# [r-t] Fwd: "double" cambridge?

edward martin edward.w.martin at gmail.com
Tue Jan 26 09:22:25 UTC 2010

```2010/1/23 Graham John <graham at changeringing.co.uk>:
> Eddie sent some questions re method symmetry from Ann
>
>> ... not symmetrical in the classical way around the treble
>
> Eddie - You obviously haven't been keeping Ann abreast with historical
> postings from this list, or the musings of PJE. Try the page below for
> starters.
>
> http://www.cantabgold.net/users/pje24/sym.html
>
> Graham
>

Thanks for your speedy reply; however I think the key point to what
she was saying was more a matter of semantics :
"Don't we need two words for these two kinds of doubleness?"

In 18th century ringing books, if a method was referred to as ‘Double’
it meant that places were made both sides of the treble. This is no
longer the case. It is my understanding that the requirement to call a
method ‘Single’ only applies to methods that are purely plain hunting
(i.e. have no internal places) below the hunt bell. With this
definition of a single method there's always a 1-1 relationship
between a double method and a single method (you can take any
seven-lead plain major method and perhaps construct a single method by
removing all the internal places from under the hunt bell, and
conversely any method which has no internal places below the hunt
bells can be doubled up). So there is no ambiguity about the members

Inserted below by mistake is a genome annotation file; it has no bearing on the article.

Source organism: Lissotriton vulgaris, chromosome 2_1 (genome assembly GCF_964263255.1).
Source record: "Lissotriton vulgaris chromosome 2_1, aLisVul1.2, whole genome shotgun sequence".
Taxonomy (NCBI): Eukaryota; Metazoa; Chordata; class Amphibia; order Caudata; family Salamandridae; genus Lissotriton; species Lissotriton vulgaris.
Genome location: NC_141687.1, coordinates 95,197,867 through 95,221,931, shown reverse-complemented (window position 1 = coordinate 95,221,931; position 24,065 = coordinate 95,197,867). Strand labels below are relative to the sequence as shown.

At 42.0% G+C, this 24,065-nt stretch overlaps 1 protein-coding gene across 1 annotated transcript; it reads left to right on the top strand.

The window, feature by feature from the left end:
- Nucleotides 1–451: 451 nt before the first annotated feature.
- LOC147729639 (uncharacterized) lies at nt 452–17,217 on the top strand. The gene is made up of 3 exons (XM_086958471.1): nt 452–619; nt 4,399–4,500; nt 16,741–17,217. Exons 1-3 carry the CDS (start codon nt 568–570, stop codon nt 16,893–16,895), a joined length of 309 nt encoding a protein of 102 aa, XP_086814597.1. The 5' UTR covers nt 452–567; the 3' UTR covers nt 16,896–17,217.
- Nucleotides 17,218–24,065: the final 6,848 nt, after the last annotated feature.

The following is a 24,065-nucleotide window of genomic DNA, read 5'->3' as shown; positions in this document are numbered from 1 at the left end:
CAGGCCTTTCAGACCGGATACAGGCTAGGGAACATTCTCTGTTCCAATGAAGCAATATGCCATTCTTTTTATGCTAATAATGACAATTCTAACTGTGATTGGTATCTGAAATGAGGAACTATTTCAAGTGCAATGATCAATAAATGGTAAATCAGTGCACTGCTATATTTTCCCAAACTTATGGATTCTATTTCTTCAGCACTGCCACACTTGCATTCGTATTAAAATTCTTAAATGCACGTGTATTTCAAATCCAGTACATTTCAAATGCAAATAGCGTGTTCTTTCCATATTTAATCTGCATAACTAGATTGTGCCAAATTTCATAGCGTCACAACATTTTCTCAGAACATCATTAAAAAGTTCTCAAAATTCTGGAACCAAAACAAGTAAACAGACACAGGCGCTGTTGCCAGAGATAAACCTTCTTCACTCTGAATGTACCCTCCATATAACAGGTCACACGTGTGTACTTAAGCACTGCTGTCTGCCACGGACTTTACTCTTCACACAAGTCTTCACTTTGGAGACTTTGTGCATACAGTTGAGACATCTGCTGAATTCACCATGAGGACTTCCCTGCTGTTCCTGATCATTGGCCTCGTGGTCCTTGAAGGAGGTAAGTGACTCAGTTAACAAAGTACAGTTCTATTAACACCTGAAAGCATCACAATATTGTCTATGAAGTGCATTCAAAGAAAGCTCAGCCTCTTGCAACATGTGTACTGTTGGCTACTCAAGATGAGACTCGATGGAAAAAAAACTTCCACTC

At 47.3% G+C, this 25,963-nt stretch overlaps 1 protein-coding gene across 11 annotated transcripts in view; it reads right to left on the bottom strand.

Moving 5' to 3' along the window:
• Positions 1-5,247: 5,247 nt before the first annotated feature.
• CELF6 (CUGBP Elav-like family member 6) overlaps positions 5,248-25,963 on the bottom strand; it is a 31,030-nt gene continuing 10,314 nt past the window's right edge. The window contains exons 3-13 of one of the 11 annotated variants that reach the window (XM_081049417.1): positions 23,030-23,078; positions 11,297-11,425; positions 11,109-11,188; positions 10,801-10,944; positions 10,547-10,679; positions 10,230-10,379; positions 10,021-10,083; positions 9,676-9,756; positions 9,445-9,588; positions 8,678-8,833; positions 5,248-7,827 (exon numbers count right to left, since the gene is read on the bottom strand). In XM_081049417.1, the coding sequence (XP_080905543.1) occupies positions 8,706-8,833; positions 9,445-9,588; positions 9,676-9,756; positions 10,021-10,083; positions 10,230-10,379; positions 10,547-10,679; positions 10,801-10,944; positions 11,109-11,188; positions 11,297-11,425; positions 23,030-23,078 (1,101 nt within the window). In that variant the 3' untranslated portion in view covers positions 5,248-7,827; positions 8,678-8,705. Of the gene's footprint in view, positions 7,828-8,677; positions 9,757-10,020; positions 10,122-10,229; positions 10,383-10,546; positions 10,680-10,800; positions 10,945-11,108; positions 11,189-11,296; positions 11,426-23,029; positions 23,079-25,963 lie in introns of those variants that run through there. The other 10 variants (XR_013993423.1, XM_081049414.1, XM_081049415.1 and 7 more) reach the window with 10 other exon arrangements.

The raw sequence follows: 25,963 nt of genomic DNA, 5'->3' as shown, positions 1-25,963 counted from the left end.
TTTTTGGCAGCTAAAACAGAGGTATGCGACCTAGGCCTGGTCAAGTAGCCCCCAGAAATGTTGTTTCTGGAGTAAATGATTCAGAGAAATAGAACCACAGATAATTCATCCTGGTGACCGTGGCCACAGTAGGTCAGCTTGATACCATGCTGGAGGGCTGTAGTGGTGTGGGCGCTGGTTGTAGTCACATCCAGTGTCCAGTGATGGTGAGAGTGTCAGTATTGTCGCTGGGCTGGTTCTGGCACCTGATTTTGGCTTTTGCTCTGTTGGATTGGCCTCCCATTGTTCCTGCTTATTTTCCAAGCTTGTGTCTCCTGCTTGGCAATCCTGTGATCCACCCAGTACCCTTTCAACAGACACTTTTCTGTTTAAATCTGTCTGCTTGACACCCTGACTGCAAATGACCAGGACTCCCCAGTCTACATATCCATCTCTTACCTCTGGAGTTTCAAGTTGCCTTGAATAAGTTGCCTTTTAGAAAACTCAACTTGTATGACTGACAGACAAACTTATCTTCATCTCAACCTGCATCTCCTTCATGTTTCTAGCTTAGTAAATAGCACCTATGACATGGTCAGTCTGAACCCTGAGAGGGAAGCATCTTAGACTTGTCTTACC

of the single/double pair. It therefore follows  that in a ‘Double’
method, (where the PN of the second half lead is a mirror reflection
of that of the first half lead) because the place notation above the
treble is mirrored with place notation below the treble, the work off
the back is the mirror image of work off the front; Now, this is not
case with Double Cambridge Cyclic Bob Major/Minor /Royal so, why is it
called ‘Double’ ?

To try to understand this, using Don Morrison’s fantastic ‘Method
Information’, I typed in the notation of what ought to be Single
Cambridge Cyclic Bob Minor/Major/Royal and got ‘unnamed’. The LHs were
cyclic & I suppose that the methods just have not been rung &
therefore not officially named, but when/if they are then they will
have to be named ‘Single Cambridge Cyclic’.

This still does not answer the missus’s question which seems to me
that there are conflicting uses of the word ‘Double’ when used in the
name of a method. Am I right in thinking that a lead block whose PN is
mirror reflected about the half lead, from rounds cannot produce a
cyclic LH, If so then, since we can have both Single & Double Cyclic
methods, isn’t this a specific use of the word ‘Double’ and wouldn’t
Double Cambridge Cyclic be better named Cambridge Double Cyclic ?

mew

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